"I'll put a stop to this," he thought. "I'm not going to be bothered fooling around with visitors when I have work to do."
Not long after this Mrs. Hurstwood came with a similar proposition, only it was to a matinee this time.
"My dear," he returned, "I haven't time. I'm too busy."
"You find time to go with other people, though," she replied, with considerable irritation.
"Nothing of the kind," he answered. "I can't avoid business relations, and that's all there is to it."
"Well, never mind," she exclaimed. Her lips tightened. The feeling of mutual antagonism was increased.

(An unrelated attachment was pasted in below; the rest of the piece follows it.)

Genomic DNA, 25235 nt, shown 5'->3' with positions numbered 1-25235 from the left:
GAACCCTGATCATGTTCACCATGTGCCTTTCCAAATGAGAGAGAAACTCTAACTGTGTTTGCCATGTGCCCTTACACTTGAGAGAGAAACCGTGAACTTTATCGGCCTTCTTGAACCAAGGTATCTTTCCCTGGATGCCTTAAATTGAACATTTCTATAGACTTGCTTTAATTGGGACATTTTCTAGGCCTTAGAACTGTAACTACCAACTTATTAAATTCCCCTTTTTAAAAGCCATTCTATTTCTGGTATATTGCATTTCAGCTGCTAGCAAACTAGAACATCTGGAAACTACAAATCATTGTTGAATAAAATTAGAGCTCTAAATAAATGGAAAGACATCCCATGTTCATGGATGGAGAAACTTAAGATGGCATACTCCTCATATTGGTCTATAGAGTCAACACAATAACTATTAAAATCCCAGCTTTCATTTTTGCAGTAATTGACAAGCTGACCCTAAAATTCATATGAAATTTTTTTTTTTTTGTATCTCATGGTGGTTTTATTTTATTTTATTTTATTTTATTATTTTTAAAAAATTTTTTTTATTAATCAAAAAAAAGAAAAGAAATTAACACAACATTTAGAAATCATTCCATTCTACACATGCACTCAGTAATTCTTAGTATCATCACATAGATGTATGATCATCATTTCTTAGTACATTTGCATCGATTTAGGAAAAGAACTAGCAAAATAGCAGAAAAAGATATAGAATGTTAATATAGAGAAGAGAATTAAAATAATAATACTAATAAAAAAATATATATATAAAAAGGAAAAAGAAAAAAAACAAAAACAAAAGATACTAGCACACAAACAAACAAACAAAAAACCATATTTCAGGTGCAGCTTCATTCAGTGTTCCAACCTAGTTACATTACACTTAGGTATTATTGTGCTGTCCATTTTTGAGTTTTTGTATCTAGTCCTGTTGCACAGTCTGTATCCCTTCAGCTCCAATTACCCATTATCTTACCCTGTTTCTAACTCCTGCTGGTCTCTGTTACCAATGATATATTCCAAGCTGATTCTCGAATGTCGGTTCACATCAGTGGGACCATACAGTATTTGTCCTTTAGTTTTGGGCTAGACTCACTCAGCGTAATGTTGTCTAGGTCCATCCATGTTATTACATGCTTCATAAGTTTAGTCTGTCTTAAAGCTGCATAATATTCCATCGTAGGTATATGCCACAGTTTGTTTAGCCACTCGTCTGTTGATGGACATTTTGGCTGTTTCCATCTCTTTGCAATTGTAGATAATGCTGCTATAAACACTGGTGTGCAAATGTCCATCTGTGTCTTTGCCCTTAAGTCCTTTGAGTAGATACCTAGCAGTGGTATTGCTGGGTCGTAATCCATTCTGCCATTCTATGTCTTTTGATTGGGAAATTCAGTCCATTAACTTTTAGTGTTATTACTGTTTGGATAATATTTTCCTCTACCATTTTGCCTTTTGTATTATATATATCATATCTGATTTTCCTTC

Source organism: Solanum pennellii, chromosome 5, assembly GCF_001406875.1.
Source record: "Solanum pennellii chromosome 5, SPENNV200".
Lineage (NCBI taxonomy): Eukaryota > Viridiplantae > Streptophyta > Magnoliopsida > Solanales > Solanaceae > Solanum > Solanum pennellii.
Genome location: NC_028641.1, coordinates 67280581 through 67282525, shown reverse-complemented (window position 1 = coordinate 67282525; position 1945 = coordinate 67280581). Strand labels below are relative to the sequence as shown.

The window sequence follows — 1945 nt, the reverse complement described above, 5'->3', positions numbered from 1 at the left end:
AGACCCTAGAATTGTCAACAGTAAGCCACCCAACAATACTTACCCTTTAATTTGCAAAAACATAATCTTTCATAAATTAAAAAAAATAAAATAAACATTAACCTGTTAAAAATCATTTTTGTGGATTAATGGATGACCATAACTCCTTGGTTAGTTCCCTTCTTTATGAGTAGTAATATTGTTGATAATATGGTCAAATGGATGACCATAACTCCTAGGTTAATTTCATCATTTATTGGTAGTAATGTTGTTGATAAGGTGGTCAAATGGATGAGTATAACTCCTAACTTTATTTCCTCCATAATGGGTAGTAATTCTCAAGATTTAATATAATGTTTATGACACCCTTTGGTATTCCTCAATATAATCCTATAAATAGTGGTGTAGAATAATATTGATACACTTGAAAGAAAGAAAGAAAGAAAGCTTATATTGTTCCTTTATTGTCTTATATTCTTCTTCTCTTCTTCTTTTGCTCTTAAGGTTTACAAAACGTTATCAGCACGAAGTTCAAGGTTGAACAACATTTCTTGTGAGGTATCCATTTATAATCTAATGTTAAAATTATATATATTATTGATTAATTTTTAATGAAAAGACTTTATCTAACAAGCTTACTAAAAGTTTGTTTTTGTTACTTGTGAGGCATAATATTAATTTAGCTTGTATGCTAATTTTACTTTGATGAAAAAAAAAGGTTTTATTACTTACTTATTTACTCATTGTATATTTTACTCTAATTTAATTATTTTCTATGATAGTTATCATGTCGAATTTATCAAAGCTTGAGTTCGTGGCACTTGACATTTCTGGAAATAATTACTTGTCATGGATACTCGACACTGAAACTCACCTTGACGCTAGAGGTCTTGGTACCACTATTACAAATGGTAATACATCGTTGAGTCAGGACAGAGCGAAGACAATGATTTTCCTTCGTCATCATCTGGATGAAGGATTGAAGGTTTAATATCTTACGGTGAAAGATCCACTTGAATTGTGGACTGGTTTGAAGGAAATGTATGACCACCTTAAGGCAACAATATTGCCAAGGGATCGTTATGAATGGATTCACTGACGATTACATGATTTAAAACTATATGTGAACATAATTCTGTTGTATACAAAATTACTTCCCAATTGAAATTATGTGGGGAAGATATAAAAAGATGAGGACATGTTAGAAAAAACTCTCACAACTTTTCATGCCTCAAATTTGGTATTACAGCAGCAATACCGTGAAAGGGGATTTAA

On the other hand, his interest in Drouet's little shop-girl grew in an almost evenly balanced proportion. That young lady, under the stress of her situation and the tutelage of her new friend, changed effectively. She had the aptitude of the struggler who seeks emancipation. The glow of a more showy life was not lost upon her. She did not grow in knowledge so much as she awakened in the matter of desire. Mrs. Hale's extended harangues upon the subjects of wealth and position taught her to distinguish between degrees of wealth. Mrs. Hale loved to drive in the afternoon in the sun when it was fine, and to satisfy her soul with a sight of those mansions and lawns which she could not afford. On the North Side had been erected a number of elegant mansions along what is now known as the North Shore Drive. The present lake wall of stone and granitoid was not then in place, but the road had been well laid out, the intermediate spaces of lawn were lovely to look upon, and the houses were thoroughly new and imposing. When the winter season had passed and the first fine days of the early spring appeared, Mrs. Hale secured a buggy for an afternoon and invited Carrie. They rode first through Lincoln Park and on far out towards Evanston, turning back at four and arriving at the north end of the Shore Drive at about five o'clock. At this time of year the days are still comparatively short, and the shadows of the evening were beginning to settle down upon the great city. Lamps were beginning to burn with that mellow radiance which seems almost watery and translucent to the eye. There was a softness in the air which speaks with an infinite delicacy of feeling to the flesh as well as to the soul. Carrie felt that it was a lovely day. She was ripened by it in spirit for many suggestions. As they drove along the smooth pavement an occasional carriage passed. She saw one stop and the footman dismount, opening the door for a gentleman who seemed to be leisurely returning from some afternoon pleasure. Across the broad lawns, now first freshening into green, she saw lamps faintly glowing upon rich interiors. Now it was but a chair, now a table, now an ornate corner, which met her eye, but it appealed to her as almost nothing else could. Such childish fancies as she had had of fairy palaces and kingly quarters now came back. She imagined that across these richly carved entrance-ways, where the globed and crystalled lamps shone upon panelled doors set with stained and designed panes of glass, was neither care nor unsatisfied desire. She was perfectly certain that here was happiness. If she could but stroll up yon broad walk, cross that rich entrance-way, which to her was of the beauty of a jewel, and sweep in grace and luxury to possession and command—oh! how quickly would sadness flee; how, in an instant, would the heartache end. She gazed and gazed, wondering, delighting, longing, and all the while the siren voice of the unrestful was whispering in her ear.